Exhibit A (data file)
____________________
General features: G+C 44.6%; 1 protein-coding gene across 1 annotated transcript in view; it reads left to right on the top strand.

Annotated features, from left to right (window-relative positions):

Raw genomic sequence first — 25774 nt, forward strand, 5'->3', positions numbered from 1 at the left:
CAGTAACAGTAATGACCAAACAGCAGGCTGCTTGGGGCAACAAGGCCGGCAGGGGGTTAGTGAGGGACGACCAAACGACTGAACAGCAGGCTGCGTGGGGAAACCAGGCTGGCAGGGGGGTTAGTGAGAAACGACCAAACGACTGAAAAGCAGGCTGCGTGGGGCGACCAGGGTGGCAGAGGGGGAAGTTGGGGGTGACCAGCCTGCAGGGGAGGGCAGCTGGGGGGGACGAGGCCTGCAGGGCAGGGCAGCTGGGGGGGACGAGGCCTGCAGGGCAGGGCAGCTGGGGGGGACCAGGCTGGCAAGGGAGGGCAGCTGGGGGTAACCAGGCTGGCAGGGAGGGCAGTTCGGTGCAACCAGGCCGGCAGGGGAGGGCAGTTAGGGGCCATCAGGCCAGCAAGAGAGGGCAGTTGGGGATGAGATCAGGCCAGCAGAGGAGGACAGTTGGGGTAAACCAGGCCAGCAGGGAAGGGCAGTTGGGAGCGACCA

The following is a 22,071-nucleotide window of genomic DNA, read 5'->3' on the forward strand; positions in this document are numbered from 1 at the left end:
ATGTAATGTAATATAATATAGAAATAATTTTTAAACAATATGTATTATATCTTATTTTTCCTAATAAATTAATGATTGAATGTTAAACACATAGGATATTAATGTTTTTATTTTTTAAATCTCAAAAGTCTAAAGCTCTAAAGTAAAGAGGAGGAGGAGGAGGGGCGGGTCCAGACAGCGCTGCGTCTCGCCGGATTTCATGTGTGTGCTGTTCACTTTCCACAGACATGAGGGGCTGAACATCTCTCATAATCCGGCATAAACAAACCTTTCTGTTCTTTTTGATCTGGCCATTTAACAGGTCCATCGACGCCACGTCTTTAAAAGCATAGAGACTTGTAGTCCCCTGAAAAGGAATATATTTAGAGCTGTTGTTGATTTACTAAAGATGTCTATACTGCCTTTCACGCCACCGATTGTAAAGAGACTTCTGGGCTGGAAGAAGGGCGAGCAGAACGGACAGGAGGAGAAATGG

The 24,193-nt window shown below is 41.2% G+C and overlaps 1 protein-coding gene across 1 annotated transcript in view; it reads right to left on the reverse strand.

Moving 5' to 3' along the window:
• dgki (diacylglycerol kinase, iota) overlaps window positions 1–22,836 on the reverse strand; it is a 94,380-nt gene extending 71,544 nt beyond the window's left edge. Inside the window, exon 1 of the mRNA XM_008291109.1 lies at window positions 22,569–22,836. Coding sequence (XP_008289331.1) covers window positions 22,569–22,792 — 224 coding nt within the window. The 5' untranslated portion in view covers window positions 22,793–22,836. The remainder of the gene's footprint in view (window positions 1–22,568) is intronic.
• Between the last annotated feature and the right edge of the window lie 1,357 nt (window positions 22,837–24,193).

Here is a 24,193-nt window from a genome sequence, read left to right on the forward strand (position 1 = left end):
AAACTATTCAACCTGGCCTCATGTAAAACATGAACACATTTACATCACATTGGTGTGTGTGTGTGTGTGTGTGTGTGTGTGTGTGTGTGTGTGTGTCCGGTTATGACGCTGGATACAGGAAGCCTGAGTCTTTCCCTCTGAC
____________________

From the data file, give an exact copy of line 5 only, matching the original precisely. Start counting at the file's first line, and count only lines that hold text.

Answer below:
The following is a 22,071-nucleotide window of genomic DNA, read 5'->3' on the forward strand; positions in this document are numbered from 1 at the left end: